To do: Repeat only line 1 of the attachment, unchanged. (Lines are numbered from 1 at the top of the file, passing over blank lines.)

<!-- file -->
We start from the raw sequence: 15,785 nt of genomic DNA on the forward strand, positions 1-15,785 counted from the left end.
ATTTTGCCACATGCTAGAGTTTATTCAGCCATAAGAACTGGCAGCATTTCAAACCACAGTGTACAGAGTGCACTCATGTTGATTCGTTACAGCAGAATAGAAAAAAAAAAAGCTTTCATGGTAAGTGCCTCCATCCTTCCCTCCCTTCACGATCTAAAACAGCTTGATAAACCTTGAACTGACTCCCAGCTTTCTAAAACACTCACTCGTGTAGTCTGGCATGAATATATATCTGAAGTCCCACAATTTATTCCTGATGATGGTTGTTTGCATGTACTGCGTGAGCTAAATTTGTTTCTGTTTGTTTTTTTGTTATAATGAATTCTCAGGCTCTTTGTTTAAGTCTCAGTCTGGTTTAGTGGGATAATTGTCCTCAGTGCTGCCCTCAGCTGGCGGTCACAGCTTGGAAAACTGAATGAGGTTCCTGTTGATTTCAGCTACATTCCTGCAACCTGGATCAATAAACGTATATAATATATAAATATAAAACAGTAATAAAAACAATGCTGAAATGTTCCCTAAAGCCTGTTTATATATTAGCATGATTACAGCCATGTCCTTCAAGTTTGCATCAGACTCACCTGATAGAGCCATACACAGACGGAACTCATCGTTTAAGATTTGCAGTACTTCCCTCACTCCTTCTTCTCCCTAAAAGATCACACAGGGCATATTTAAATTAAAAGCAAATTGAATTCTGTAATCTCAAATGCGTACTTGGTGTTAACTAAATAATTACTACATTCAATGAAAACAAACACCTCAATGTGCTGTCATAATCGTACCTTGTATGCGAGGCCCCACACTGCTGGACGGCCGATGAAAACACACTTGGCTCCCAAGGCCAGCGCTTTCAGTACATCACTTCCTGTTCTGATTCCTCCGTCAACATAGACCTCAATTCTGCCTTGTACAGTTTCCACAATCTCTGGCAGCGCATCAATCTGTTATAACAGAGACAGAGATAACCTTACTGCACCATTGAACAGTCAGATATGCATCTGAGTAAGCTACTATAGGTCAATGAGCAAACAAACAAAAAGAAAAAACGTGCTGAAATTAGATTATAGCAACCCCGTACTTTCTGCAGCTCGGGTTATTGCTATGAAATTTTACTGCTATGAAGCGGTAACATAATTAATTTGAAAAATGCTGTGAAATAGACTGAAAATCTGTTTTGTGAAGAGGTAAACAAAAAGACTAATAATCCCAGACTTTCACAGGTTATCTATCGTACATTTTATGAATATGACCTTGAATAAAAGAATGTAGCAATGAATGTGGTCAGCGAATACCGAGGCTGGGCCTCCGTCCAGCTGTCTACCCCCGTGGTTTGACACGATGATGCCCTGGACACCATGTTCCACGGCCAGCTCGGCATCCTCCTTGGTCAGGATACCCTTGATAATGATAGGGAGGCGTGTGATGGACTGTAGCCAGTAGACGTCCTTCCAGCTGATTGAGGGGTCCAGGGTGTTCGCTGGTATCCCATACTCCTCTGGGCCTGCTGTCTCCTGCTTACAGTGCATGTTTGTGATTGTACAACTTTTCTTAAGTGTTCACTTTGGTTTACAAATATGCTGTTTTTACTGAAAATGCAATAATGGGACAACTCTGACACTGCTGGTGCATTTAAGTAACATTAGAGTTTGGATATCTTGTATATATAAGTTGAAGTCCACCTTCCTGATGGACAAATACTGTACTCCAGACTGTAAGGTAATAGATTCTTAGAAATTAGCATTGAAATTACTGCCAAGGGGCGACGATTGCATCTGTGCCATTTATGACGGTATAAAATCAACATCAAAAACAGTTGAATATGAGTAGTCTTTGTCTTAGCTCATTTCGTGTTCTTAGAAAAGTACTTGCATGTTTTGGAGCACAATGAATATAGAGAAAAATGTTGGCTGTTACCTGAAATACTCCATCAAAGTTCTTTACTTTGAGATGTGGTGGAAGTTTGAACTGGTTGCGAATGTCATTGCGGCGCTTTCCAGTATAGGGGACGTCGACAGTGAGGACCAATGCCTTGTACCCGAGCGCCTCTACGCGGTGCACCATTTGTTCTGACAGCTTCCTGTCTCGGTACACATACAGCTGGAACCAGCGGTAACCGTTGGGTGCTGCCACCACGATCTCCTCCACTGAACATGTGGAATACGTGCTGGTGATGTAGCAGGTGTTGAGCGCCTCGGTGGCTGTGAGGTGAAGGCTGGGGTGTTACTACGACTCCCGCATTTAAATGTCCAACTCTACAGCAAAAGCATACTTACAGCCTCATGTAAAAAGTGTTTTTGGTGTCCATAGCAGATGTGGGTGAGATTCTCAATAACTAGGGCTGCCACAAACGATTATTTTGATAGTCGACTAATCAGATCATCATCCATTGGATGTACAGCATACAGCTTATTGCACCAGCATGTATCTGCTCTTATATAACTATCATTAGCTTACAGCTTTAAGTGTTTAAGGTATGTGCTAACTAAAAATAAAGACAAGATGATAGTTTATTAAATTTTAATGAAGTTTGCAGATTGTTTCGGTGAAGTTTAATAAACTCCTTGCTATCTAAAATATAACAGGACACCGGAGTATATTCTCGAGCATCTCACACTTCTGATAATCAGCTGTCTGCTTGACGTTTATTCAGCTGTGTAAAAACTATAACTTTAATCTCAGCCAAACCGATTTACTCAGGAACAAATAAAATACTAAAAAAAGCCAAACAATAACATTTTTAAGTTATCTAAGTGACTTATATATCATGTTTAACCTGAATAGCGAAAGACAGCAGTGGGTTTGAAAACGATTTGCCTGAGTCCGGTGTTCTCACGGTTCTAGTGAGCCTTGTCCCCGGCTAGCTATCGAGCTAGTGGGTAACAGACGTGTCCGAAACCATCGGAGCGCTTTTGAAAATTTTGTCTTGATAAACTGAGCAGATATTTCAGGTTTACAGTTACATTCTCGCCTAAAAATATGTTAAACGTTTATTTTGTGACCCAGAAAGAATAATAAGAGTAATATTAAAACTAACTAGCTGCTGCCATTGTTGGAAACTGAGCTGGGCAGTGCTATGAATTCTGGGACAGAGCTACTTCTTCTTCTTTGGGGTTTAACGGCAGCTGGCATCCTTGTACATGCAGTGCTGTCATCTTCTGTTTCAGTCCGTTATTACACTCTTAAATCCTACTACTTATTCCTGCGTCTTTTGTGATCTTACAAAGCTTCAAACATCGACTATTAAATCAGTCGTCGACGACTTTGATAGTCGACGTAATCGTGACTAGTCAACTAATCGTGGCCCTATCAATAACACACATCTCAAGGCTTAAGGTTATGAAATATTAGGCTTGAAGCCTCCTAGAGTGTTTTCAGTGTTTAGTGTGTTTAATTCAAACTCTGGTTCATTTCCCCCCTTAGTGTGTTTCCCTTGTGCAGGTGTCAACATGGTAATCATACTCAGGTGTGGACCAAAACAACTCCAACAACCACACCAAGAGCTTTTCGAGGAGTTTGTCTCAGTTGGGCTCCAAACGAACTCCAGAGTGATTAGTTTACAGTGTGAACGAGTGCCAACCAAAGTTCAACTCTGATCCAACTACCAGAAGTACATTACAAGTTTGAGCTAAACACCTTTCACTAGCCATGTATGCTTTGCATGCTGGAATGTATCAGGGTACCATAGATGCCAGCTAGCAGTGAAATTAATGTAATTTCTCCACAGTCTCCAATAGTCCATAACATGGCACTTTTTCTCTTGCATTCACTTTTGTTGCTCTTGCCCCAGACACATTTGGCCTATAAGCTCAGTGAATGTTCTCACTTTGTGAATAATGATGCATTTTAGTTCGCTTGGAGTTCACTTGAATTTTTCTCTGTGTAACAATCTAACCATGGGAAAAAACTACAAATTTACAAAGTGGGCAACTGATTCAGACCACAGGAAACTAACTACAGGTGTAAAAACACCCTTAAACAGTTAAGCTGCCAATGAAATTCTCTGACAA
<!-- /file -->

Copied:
We start from the raw sequence: 15,785 nt of genomic DNA on the forward strand, positions 1-15,785 counted from the left end.